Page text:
Florida Senate Bill 550, which failed in the state House of Representatives during the 1998 session, was intended to protect the rights of unwed fathers who wish to contest the adoption of their child. The proposal would require that courts dismiss termination of parental rights pending adoption hearings for unwed fathers who do not consent to adoption, unless there is evidence of abandonment. The child would then be placed with the father instead of the prospective adoptive parents. This article critically reviews the provisions of Senate Bill 550 and examines its implications for children at risk, child protection, and equal protection. It proposes that a brief case plan method be used to ensure the safety of children in contested adoption proceedings. An outline for the proposed case plan legislation is presented, detailing the components of relinquishment of parental rights and adoption proceedings that would establish a case plan with time limits for the child. Evidentiary hearings are required to resolve disputed issues during the period of the case plan. The case plan would mandate the provision of support to the potential parent, as well as an assessment of ability to care for the child.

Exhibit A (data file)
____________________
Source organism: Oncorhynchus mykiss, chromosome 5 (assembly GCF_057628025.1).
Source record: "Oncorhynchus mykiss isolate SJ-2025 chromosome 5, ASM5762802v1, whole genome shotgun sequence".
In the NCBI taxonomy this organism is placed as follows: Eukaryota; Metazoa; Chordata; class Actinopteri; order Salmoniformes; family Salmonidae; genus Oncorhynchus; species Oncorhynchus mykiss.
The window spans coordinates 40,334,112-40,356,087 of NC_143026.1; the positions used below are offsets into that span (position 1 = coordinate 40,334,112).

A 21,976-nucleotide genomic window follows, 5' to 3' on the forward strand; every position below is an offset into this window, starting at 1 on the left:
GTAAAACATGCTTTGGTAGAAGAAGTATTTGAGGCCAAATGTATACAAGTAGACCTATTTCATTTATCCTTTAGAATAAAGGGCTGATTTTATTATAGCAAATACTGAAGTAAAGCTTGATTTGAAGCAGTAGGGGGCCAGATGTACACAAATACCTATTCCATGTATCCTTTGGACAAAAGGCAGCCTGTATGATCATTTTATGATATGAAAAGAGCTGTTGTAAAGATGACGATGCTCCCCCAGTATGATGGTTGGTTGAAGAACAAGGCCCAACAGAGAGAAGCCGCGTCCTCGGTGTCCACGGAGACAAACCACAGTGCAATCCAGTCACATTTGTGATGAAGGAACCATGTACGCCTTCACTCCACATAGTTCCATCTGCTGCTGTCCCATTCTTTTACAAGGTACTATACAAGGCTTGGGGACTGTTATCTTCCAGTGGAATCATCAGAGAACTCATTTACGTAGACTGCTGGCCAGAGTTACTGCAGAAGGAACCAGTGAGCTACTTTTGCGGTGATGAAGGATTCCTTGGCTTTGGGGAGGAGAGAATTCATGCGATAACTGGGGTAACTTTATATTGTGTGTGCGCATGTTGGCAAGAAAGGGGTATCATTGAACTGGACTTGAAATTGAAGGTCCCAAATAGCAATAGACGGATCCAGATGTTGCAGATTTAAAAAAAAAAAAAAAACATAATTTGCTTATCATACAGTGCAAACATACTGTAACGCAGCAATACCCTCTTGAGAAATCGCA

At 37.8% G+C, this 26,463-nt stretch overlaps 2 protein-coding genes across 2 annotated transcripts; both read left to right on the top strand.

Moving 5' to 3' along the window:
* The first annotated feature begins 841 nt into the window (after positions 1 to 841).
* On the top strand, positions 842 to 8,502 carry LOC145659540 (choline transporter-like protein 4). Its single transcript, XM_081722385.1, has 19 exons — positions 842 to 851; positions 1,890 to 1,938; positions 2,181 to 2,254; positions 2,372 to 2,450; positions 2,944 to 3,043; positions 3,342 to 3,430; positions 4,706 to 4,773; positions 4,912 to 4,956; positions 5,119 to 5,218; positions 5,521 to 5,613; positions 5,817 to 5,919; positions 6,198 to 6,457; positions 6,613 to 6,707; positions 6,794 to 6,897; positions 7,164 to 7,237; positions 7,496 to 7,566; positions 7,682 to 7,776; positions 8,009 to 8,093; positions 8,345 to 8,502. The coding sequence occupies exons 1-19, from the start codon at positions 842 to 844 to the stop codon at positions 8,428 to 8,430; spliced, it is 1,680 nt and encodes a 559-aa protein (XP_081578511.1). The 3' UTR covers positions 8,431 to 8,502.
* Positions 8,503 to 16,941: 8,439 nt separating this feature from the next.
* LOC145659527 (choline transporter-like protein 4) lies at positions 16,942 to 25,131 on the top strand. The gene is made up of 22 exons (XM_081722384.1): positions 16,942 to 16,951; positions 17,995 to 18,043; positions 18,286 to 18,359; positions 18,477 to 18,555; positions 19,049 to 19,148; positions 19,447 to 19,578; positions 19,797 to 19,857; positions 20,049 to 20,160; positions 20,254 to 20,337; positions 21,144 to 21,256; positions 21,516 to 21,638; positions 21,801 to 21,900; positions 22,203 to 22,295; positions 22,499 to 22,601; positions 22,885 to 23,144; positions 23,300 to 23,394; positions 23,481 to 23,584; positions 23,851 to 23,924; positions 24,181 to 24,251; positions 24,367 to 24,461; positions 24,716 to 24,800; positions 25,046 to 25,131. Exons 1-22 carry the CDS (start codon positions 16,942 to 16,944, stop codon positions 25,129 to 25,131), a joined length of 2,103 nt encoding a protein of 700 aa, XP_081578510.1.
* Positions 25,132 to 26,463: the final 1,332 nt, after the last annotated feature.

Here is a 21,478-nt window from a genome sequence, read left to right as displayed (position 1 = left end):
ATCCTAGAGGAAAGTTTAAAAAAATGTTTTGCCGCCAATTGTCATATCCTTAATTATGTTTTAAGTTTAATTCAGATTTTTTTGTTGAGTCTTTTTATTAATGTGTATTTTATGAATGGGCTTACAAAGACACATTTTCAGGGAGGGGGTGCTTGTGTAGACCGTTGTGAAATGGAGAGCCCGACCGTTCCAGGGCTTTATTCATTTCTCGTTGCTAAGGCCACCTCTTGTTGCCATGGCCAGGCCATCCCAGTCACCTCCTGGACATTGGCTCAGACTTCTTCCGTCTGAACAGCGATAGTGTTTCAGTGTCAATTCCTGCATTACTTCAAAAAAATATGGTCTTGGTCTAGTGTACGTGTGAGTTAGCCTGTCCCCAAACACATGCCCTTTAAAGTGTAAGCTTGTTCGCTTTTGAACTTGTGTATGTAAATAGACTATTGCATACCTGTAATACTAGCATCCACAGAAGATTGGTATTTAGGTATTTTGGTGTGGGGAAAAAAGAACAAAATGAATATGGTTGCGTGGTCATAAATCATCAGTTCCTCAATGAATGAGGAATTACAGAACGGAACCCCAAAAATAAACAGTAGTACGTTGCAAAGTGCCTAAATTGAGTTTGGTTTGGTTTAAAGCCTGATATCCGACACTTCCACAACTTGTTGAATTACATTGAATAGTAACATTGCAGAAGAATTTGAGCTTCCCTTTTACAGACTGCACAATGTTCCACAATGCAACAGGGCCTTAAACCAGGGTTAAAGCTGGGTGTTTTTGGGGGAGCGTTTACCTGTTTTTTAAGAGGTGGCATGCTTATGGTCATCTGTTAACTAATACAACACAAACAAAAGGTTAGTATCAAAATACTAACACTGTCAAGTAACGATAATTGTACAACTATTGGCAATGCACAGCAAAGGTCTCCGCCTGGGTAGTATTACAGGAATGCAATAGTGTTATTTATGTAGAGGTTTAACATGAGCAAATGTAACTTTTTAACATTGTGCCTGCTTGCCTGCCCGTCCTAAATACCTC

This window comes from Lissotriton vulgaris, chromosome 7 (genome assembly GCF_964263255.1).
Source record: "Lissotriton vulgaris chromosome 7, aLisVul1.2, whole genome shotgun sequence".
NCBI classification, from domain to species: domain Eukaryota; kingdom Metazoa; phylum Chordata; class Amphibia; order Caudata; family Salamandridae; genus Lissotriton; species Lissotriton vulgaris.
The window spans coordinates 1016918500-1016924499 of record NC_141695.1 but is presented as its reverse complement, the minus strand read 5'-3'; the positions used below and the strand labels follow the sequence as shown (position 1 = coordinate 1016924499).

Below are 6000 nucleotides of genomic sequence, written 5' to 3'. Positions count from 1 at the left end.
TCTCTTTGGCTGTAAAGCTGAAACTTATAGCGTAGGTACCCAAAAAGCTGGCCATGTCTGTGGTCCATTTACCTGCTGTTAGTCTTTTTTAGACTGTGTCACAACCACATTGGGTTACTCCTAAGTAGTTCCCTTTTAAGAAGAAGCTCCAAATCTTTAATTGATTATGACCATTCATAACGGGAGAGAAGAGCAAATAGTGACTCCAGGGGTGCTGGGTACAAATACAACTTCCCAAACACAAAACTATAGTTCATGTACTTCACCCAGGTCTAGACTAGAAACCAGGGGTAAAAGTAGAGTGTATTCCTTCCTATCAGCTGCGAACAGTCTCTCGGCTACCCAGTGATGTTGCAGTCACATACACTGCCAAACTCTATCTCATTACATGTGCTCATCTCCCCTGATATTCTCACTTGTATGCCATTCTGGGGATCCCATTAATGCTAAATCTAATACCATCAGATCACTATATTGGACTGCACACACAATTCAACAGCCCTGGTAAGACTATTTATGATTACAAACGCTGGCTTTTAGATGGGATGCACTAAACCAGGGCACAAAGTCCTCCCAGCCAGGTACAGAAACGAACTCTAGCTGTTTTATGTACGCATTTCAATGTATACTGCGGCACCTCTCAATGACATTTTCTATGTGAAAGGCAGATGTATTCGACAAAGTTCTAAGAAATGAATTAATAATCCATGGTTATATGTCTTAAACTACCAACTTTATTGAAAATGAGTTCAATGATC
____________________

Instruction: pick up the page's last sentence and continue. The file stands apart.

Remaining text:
Using a "Brief Case Plan" Method to Reconcile Kinship Rights and the Best Interests of the Child When an Unwed Father Contests a Mother's Decision to Place an Infant for Adoption.
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